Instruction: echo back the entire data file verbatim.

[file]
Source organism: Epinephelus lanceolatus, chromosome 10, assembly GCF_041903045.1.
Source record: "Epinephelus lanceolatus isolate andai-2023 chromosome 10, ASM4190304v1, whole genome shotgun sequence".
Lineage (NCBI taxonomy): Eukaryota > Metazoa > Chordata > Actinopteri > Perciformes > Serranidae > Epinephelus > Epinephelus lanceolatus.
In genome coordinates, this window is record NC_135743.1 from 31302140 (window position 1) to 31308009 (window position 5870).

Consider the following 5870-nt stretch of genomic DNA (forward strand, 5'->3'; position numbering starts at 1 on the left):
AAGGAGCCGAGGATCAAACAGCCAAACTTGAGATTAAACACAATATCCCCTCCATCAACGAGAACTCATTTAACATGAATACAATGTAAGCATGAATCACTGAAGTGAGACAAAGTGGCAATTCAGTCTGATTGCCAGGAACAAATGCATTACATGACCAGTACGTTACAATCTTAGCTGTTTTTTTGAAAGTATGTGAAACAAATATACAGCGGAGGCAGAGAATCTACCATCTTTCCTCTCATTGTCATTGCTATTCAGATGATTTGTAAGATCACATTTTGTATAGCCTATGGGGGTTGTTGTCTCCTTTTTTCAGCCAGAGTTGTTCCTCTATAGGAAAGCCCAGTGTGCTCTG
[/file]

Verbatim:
Source organism: Epinephelus lanceolatus, chromosome 10, assembly GCF_041903045.1.
Source record: "Epinephelus lanceolatus isolate andai-2023 chromosome 10, ASM4190304v1, whole genome shotgun sequence".
Lineage (NCBI taxonomy): Eukaryota > Metazoa > Chordata > Actinopteri > Perciformes > Serranidae > Epinephelus > Epinephelus lanceolatus.
In genome coordinates, this window is record NC_135743.1 from 31302140 (window position 1) to 31308009 (window position 5870).

Consider the following 5870-nt stretch of genomic DNA (forward strand, 5'->3'; position numbering starts at 1 on the left):
AAGGAGCCGAGGATCAAACAGCCAAACTTGAGATTAAACACAATATCCCCTCCATCAACGAGAACTCATTTAACATGAATACAATGTAAGCATGAATCACTGAAGTGAGACAAAGTGGCAATTCAGTCTGATTGCCAGGAACAAATGCATTACATGACCAGTACGTTACAATCTTAGCTGTTTTTTTGAAAGTATGTGAAACAAATATACAGCGGAGGCAGAGAATCTACCATCTTTCCTCTCATTGTCATTGCTATTCAGATGATTTGTAAGATCACATTTTGTATAGCCTATGGGGGTTGTTGTCTCCTTTTTTCAGCCAGAGTTGTTCCTCTATAGGAAAGCCCAGTGTGCTCTG